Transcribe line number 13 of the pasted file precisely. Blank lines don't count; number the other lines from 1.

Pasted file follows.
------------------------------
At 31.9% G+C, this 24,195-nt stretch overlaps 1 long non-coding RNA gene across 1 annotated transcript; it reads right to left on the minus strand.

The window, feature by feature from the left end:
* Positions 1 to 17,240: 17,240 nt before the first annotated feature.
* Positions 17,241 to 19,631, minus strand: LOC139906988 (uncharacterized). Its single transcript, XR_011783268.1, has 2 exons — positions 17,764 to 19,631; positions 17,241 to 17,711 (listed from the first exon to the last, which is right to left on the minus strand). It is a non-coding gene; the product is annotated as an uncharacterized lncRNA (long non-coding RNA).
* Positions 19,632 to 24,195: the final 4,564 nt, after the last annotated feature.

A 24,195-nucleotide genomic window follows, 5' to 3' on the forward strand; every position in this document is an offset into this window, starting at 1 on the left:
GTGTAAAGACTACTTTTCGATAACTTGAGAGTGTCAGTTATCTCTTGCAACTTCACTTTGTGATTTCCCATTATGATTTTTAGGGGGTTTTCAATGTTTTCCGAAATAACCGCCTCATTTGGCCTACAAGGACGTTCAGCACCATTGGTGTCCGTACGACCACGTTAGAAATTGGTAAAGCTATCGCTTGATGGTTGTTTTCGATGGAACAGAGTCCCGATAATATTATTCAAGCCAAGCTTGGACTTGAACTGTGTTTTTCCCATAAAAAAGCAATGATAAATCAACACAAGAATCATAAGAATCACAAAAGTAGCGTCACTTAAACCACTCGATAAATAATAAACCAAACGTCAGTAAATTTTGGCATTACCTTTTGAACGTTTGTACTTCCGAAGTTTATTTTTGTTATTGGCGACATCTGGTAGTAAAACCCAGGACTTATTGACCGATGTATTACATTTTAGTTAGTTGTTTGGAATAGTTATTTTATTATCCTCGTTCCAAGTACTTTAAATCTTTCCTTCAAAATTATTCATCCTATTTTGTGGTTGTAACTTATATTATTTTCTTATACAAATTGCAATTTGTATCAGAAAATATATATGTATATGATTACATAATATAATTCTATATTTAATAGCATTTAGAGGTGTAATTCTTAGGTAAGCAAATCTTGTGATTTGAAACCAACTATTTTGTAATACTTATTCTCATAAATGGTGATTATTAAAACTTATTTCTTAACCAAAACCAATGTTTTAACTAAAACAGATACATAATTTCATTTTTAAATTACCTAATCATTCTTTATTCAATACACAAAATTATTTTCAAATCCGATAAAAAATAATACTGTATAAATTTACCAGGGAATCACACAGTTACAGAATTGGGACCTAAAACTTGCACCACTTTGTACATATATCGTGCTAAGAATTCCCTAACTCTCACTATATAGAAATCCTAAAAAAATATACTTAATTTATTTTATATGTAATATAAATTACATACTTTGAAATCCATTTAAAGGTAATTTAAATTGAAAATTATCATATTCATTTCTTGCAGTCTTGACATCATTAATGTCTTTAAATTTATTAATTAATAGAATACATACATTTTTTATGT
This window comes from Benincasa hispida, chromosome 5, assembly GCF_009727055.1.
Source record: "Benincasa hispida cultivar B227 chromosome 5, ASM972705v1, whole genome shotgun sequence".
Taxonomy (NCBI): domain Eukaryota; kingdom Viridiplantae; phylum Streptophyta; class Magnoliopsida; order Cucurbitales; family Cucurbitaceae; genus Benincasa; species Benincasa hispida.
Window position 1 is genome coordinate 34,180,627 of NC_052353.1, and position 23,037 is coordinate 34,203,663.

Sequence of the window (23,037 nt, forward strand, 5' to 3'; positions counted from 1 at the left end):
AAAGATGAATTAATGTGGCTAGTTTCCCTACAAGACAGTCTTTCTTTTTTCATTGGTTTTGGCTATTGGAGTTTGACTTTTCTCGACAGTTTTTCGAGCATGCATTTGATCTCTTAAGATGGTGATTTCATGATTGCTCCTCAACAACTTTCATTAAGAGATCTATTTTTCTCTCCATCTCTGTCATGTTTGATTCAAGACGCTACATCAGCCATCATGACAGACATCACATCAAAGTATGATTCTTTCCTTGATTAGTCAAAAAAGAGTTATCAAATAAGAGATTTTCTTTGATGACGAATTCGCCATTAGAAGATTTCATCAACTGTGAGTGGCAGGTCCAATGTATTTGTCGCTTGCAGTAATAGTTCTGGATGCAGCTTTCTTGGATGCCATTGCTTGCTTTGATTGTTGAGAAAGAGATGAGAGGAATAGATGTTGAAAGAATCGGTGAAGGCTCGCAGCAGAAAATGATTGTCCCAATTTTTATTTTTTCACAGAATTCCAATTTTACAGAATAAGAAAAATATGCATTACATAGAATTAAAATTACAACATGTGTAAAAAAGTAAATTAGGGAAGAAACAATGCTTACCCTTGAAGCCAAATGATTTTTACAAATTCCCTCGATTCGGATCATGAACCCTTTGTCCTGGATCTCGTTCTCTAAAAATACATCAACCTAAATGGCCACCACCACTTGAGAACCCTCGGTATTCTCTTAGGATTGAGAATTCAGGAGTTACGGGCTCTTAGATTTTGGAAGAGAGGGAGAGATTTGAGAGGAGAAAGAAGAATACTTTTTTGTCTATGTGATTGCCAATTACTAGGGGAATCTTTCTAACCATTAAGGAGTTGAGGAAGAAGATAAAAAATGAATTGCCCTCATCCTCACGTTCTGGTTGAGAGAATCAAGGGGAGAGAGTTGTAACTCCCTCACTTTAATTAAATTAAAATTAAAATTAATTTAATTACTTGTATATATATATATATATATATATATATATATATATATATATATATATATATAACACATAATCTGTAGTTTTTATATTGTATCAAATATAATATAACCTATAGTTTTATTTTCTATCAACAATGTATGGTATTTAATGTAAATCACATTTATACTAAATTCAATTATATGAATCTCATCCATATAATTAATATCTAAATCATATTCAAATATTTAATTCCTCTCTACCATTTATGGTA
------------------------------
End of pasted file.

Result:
AAAGATGAATTAATGTGGCTAGTTTCCCTACAAGACAGTCTTTCTTTTTTCATTGGTTTTGGCTATTGGAGTTTGACTTTTCTCGACAGTTTTTCGAGCATGCATTTGATCTCTTAAGATGGTGATTTCATGATTGCTCCTCAACAACTTTCATTAAGAGATCTATTTTTCTCTCCATCTCTGTCATGTTTGATTCAAGACGCTACATCAGCCATCATGACAGACATCACATCAAAGTATGATTCTTTCCTTGATTAGTCAAAAAAGAGTTATCAAATAAGAGATTTTCTTTGATGACGAATTCGCCATTAGAAGATTTCATCAACTGTGAGTGGCAGGTCCAATGTATTTGTCGCTTGCAGTAATAGTTCTGGATGCAGCTTTCTTGGATGCCATTGCTTGCTTTGATTGTTGAGAAAGAGATGAGAGGAATAGATGTTGAAAGAATCGGTGAAGGCTCGCAGCAGAAAATGATTGTCCCAATTTTTATTTTTTCACAGAATTCCAATTTTACAGAATAAGAAAAATATGCATTACATAGAATTAAAATTACAACATGTGTAAAAAAGTAAATTAGGGAAGAAACAATGCTTACCCTTGAAGCCAAATGATTTTTACAAATTCCCTCGATTCGGATCATGAACCCTTTGTCCTGGATCTCGTTCTCTAAAAATACATCAACCTAAATGGCCACCACCACTTGAGAACCCTCGGTATTCTCTTAGGATTGAGAATTCAGGAGTTACGGGCTCTTAGATTTTGGAAGAGAGGGAGAGATTTGAGAGGAGAAAGAAGAATACTTTTTTGTCTATGTGATTGCCAATTACTAGGGGAATCTTTCTAACCATTAAGGAGTTGAGGAAGAAGATAAAAAATGAATTGCCCTCATCCTCACGTTCTGGTTGAGAGAATCAAGGGGAGAGAGTTGTAACTCCCTCACTTTAATTAAATTAAAATTAAAATTAATTTAATTACTTGTATATATATATATATATATATATATATATATATATATATATATATATATATAACACATAATCTGTAGTTTTTATATTGTATCAAATATAATATAACCTATAGTTTTATTTTCTATCAACAATGTATGGTATTTAATGTAAATCACATTTATACTAAATTCAATTATATGAATCTCATCCATATAATTAATATCTAAATCATATTCAAATATTTAATTCCTCTCTACCATTTATGGTA